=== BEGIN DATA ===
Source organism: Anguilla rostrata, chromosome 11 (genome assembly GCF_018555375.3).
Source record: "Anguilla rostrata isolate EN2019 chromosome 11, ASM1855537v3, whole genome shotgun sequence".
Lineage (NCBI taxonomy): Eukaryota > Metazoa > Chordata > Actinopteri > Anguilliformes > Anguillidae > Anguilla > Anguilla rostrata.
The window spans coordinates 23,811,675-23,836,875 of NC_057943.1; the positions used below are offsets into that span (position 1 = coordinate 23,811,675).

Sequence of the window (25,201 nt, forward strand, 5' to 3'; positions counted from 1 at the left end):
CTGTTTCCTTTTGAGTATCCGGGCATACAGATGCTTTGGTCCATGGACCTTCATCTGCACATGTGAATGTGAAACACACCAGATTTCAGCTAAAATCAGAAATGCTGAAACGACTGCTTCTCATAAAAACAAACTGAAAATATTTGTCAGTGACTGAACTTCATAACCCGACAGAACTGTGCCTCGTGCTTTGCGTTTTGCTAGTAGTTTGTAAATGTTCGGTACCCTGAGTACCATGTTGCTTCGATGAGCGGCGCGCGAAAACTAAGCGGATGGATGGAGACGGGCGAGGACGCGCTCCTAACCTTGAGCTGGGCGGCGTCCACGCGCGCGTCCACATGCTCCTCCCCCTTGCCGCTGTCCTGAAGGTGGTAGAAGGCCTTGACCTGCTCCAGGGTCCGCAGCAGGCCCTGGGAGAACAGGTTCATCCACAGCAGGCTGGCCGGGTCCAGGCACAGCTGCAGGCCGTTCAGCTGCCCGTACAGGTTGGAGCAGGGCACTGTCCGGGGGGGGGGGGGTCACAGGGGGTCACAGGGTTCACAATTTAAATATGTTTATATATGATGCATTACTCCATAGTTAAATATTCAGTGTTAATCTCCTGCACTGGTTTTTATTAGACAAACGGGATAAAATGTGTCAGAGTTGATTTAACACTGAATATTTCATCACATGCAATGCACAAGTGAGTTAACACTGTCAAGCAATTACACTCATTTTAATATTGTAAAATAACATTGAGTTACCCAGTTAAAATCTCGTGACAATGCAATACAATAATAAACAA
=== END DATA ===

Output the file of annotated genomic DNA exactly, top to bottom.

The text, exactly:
Source organism: Anguilla rostrata, chromosome 11 (genome assembly GCF_018555375.3).
Source record: "Anguilla rostrata isolate EN2019 chromosome 11, ASM1855537v3, whole genome shotgun sequence".
Lineage (NCBI taxonomy): Eukaryota > Metazoa > Chordata > Actinopteri > Anguilliformes > Anguillidae > Anguilla > Anguilla rostrata.
The window spans coordinates 23,811,675-23,836,875 of NC_057943.1; the positions used below are offsets into that span (position 1 = coordinate 23,811,675).

Sequence of the window (25,201 nt, forward strand, 5' to 3'; positions counted from 1 at the left end):
CTGTTTCCTTTTGAGTATCCGGGCATACAGATGCTTTGGTCCATGGACCTTCATCTGCACATGTGAATGTGAAACACACCAGATTTCAGCTAAAATCAGAAATGCTGAAACGACTGCTTCTCATAAAAACAAACTGAAAATATTTGTCAGTGACTGAACTTCATAACCCGACAGAACTGTGCCTCGTGCTTTGCGTTTTGCTAGTAGTTTGTAAATGTTCGGTACCCTGAGTACCATGTTGCTTCGATGAGCGGCGCGCGAAAACTAAGCGGATGGATGGAGACGGGCGAGGACGCGCTCCTAACCTTGAGCTGGGCGGCGTCCACGCGCGCGTCCACATGCTCCTCCCCCTTGCCGCTGTCCTGAAGGTGGTAGAAGGCCTTGACCTGCTCCAGGGTCCGCAGCAGGCCCTGGGAGAACAGGTTCATCCACAGCAGGCTGGCCGGGTCCAGGCACAGCTGCAGGCCGTTCAGCTGCCCGTACAGGTTGGAGCAGGGCACTGTCCGGGGGGGGGGGGGTCACAGGGGGTCACAGGGTTCACAATTTAAATATGTTTATATATGATGCATTACTCCATAGTTAAATATTCAGTGTTAATCTCCTGCACTGGTTTTTATTAGACAAACGGGATAAAATGTGTCAGAGTTGATTTAACACTGAATATTTCATCACATGCAATGCACAAGTGAGTTAACACTGTCAAGCAATTACACTCATTTTAATATTGTAAAATAACATTGAGTTACCCAGTTAAAATCTCGTGACAATGCAATACAATAATAAACAA